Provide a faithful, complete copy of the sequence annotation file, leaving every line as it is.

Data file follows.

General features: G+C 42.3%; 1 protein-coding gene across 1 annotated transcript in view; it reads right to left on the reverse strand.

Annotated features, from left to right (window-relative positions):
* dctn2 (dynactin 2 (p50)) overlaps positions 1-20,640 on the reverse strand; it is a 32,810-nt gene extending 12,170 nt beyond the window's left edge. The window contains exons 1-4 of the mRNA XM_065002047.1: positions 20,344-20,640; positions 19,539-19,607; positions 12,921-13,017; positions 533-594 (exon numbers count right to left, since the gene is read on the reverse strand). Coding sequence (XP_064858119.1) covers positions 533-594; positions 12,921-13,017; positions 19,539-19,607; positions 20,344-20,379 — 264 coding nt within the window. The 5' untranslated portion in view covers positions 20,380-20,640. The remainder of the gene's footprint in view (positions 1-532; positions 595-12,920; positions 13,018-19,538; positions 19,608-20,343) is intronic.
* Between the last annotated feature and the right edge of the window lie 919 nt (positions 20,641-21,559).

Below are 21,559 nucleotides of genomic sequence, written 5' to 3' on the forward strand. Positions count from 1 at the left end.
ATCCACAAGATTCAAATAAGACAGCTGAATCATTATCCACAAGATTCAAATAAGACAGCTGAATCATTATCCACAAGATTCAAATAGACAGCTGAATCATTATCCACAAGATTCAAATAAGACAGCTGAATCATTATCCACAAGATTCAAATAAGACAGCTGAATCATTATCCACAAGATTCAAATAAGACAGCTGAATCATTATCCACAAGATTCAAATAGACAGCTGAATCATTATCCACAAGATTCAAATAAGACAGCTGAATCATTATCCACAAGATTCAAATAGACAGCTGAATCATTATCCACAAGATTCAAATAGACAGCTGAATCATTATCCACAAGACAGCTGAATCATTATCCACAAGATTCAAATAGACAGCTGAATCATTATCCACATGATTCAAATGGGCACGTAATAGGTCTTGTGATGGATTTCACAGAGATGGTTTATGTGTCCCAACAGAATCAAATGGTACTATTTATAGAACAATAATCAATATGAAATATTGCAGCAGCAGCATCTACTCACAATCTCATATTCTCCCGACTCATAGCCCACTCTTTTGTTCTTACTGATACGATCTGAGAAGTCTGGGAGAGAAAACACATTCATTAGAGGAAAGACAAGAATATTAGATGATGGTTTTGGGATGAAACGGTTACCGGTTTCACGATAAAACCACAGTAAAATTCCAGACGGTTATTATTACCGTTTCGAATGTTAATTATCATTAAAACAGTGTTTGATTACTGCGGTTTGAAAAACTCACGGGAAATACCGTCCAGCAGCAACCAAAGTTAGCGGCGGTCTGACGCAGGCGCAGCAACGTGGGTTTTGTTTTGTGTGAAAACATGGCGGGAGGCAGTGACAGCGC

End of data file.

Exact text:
General features: G+C 42.3%; 1 protein-coding gene across 1 annotated transcript in view; it reads right to left on the reverse strand.

Annotated features, from left to right (window-relative positions):
* dctn2 (dynactin 2 (p50)) overlaps positions 1-20,640 on the reverse strand; it is a 32,810-nt gene extending 12,170 nt beyond the window's left edge. The window contains exons 1-4 of the mRNA XM_065002047.1: positions 20,344-20,640; positions 19,539-19,607; positions 12,921-13,017; positions 533-594 (exon numbers count right to left, since the gene is read on the reverse strand). Coding sequence (XP_064858119.1) covers positions 533-594; positions 12,921-13,017; positions 19,539-19,607; positions 20,344-20,379 — 264 coding nt within the window. The 5' untranslated portion in view covers positions 20,380-20,640. The remainder of the gene's footprint in view (positions 1-532; positions 595-12,920; positions 13,018-19,538; positions 19,608-20,343) is intronic.
* Between the last annotated feature and the right edge of the window lie 919 nt (positions 20,641-21,559).

Below are 21,559 nucleotides of genomic sequence, written 5' to 3' on the forward strand. Positions count from 1 at the left end.
ATCCACAAGATTCAAATAAGACAGCTGAATCATTATCCACAAGATTCAAATAAGACAGCTGAATCATTATCCACAAGATTCAAATAGACAGCTGAATCATTATCCACAAGATTCAAATAAGACAGCTGAATCATTATCCACAAGATTCAAATAAGACAGCTGAATCATTATCCACAAGATTCAAATAAGACAGCTGAATCATTATCCACAAGATTCAAATAGACAGCTGAATCATTATCCACAAGATTCAAATAAGACAGCTGAATCATTATCCACAAGATTCAAATAGACAGCTGAATCATTATCCACAAGATTCAAATAGACAGCTGAATCATTATCCACAAGACAGCTGAATCATTATCCACAAGATTCAAATAGACAGCTGAATCATTATCCACATGATTCAAATGGGCACGTAATAGGTCTTGTGATGGATTTCACAGAGATGGTTTATGTGTCCCAACAGAATCAAATGGTACTATTTATAGAACAATAATCAATATGAAATATTGCAGCAGCAGCATCTACTCACAATCTCATATTCTCCCGACTCATAGCCCACTCTTTTGTTCTTACTGATACGATCTGAGAAGTCTGGGAGAGAAAACACATTCATTAGAGGAAAGACAAGAATATTAGATGATGGTTTTGGGATGAAACGGTTACCGGTTTCACGATAAAACCACAGTAAAATTCCAGACGGTTATTATTACCGTTTCGAATGTTAATTATCATTAAAACAGTGTTTGATTACTGCGGTTTGAAAAACTCACGGGAAATACCGTCCAGCAGCAACCAAAGTTAGCGGCGGTCTGACGCAGGCGCAGCAACGTGGGTTTTGTTTTGTGTGAAAACATGGCGGGAGGCAGTGACAGCGC